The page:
Pilot’s desperate escape from Chad and chilling mid-air refuelling stunt
By MARK BURGESS
THE distinctive form and livery of the former Norwegian military DeHavilland Twin Otter aircraft at Tingwall airport over the weekend may have drawn an interested glance or raised eyebrow from passersby on the roads west or north, but few could have imagined the extraordinary story of the journey that took her to the calm and friendly Shetland airstrip.
Piloted by American Jerry Jacques to Shetland from Africa, the events that took him here are almost guaranteed to leave anyone in stunned admiration. Based in Boston, Jerry and his business partner were employed under contract to provide a transport aircraft to the relief operations in war-torn Chad by companies acting between relief agencies and the government. Chad is currently considered to be one of the poorest and most corrupt nations in Africa, with increased oil developments since 2003 doing little to stabilise a country under almost constant threat of revolution.
While flying there it was necessary for Jerry to check the aircraft for bullet holes during daily operations transporting people, livestock and food within the hostile country. After a long month of no payment and constant danger, Jerry’s open intentions to leave Chad with the plane were thwarted by a local agent’s removal of his long-range fuel tank, charts and survival gear in an attempt to guarantee that he and the aeroplane remain in Chad.
In what is the stuff of aviation legend, Jerry spent two weeks planning an escape that would get him clear of both Chad and its equally hostile neighbours and so it came to be that he took off from Chad one day with apparently innocuous barrels of fuel in the plane’s cargo hold, some plastic tubing, a National Geographic map for navigation, some accumulated water bottles, rudimentary survival kit of an axe, knife and whatever else he could conceal from what were effectively now his captors.
With the maximum range of the aircraft keeping him within the airspace of Chad his plan now took a turn for the heroic, or perhaps plain crazy. To guarantee his escape he had to refuel the Twin Otter from outside the aircraft whilst in flight.
To facilitate this he climbed above the range of the stinger missiles used in the region and, with no autopilot, trimmed the aircraft to fly straight and level. He then attached a rope from his webbing trouser-belt to the cockpit harness and attached a length of hose to the barrel and exited the cockpit through the side door at 12,000 feet with the plane travelling at around 100mph.
With one hand holding him to the doorframe and standing on the tiny fuselage footstep, he used his other hand to feed the hose into the external fill point of the plane’s underbelly tank.
As Jerry says, he was reasonably confident that had he slipped during this manoeuvre he could have hauled himself back into the cockpit but the matter was far from certain and he has understandably dreamt of these moments every night since.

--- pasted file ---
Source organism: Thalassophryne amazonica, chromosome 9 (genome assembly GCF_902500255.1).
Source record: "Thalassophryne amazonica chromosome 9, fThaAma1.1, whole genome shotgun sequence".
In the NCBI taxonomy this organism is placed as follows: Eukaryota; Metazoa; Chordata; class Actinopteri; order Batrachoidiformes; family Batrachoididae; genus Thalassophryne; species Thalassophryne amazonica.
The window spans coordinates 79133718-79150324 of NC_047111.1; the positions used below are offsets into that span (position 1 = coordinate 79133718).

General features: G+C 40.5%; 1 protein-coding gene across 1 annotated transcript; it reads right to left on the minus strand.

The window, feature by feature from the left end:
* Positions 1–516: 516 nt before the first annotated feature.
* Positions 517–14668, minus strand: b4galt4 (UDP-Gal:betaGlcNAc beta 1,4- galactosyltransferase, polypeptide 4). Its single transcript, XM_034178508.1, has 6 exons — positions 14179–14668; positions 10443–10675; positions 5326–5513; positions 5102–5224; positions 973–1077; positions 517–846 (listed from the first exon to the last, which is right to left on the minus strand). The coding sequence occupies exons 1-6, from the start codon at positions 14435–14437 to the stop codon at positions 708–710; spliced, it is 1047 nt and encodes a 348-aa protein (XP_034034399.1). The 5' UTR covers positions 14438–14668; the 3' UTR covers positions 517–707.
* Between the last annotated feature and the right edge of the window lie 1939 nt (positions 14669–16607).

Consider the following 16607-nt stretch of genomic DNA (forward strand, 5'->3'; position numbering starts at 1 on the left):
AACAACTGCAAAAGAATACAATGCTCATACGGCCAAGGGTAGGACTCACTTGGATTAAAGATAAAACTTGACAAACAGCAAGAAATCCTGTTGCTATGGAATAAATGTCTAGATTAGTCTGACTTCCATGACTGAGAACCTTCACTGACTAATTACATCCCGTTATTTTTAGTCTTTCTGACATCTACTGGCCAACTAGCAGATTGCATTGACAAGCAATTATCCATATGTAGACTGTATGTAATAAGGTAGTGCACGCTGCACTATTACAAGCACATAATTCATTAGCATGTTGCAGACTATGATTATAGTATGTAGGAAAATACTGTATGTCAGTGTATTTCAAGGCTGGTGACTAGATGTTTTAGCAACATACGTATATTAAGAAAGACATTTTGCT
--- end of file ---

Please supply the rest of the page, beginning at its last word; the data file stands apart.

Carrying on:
All the more pertinent when you see the proximity of the Twin Otter’s propeller to the position he was perched in. His success in this technique not only left him alive but also got him into friendly airspace, whereby he has hopped from country to country through Europe and Norway to Shetland.
This is roughly halfway home to Boston with a further 10 stops in prospect in Faroe, Iceland, Greenland and Canada. Jerry remains remarkably un-fazed by this adventure, perhaps due in part to the nature of the routine flying he is engaged in back home.
He has spent all of his working life from 18 years old flying light aircraft commercially, splitting his year between summers in Alaska and winters in Idaho. In the rugged mountains and lakes of Alaska he was chartered for hunting and fishing tours, flying to remote lakes in float-planes or flat ground or sandbars in wheeled planes to deliver hunters to their prey of moose or massive bears up to 700kg, anglers to monster fish, or to deliver white water rafters upstream to return via the river.
A typical governmental charter he relates is vermin control that requires pilots to fly between 10 and 20ft off the ground while a gunner despatches coyotes with a shotgun from the cargo hatch at 60mph.
He has also flown for similar charters in southern Africa and swapped posts with adventure tour operators in central America. Even Jerry’s aircraft, built in 1966, could tell many a tale and was equipped to carry the royal standard, for transporting royalty, during its time with the Norwegian Military.
The twin-engine aircraft is ideal for skydiving charters which must seem surprisingly tame in comparison to its pilot’s backwoods exploits. Jerry had actually retired four years ago before a change in his home life drew him back to aviation.
With great humility Jerry describes his home life as more exciting than flying and is eager to get home to the wife and five kids that await him in Idaho. He describes his time in Shetland as a lot of fun and enjoyable and “a really pretty place” that reminds him of the landscape and scenery of remote western Alaska, albeit much more developed. He expressed much gratitude to engineers John and Matt of Tingwall airport and pilot Marshall Wishart for going out of their way to assist him on his journey.